Large sections of Australia's Great Barrier Reef are dead or dying, while other parts are severely damaged, and climate change is to blame, according to a study published in Nature. The reef is now in a "terminal stage," an expert tells the Guardian, after unprecedented back-to-back bleaching events in 2016 and 2017.
Using aerial and underwater surveys as well as satellites to measure sea temperatures, researchers found that Australia's heatwave in the summer of 2016 triggered a wave of coral bleaching that was completely unexpected. Just north of the Port Douglas area of the reef, for example, 67 percent of the corals died; in some patches, the coral death rate hit 83 percent. The 2017 bleaching was second in severity only to the 2016 event, and hit southern stretches of reef that were largely spared in 2016.
"We didn't expect to see this level of destruction to the Great Barrier Reef for another 30 years," Terry P. Hughes, the lead author of a paper, told the New York Times. Hughes is also the director of a center for coral reef studies at James Cook University. "In the north, I saw hundreds of reefs — literally two-thirds of the reefs were dying and are now dead."
Yet despite these back-to-back bleaching events, Unesco opted against placing the Great Barrier Reef on its official list of World Heritage sites that are "in danger," reports the BBC. By changing a status to "in danger," a site may benefit by receiving more financial support or publicity.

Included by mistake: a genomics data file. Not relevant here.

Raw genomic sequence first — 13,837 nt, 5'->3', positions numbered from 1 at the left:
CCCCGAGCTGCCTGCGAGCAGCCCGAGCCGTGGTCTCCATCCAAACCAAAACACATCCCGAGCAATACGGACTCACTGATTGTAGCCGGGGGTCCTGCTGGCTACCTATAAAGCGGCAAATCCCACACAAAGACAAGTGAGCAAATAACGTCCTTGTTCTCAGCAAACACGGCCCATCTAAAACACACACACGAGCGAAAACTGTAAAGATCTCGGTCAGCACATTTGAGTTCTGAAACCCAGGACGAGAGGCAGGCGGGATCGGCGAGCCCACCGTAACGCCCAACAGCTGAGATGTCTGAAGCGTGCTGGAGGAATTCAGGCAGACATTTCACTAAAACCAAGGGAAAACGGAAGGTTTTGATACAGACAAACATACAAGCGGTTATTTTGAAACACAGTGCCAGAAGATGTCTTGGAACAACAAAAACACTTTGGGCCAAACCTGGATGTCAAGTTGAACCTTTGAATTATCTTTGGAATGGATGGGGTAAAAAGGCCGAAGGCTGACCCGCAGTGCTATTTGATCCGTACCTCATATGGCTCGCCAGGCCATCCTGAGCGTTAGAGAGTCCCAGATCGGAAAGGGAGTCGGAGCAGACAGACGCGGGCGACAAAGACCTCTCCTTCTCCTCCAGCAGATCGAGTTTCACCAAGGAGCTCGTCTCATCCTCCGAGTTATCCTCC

Australian leaders welcomed the decision as support for the country's conservation efforts.
"We are taking every action possible to ensure this great wonder of the world stays viable and healthy for future generations to come," said Australian Environment Minister Josh Frydenberg.
The impact of dead coral
Dead coral results in fewer habitats for many forms of aquatic life, aquatic life that we rely on for food and for tourism.
Also troubling is that localized efforts to stop or slow bleaching are not working. Australia's Reef 2050 plan, which includes measures to restrict port development and reduce agricultural runoff, hasn't been enough to offset ever-hotter temperatures. Experts are now saying the plan, which was designed to “ensure the Great Barrier Reef continues to improve on its outstanding universal values,” is no longer achievable, according to the Guardian.
"The reefs in muddy water were just as fried as those in pristine water," Hughes said. "That's not good news in terms of what you can do locally to prevent bleaching — the answer to that is not very much at all. You have to address climate change directly."
It's not just the environment at risk.
A recent report calculated the "economic, social, icon and brand" value of the reef, determining that it is worth $56 billion and supports 64,000 jobs. Most of those jobs came from tourism-related activities linked to the Great Barrier Reef, while others were generated from fishing, recreational and scientific activities.
Editor's note: This file has been updated since it was originally published in April 2017.
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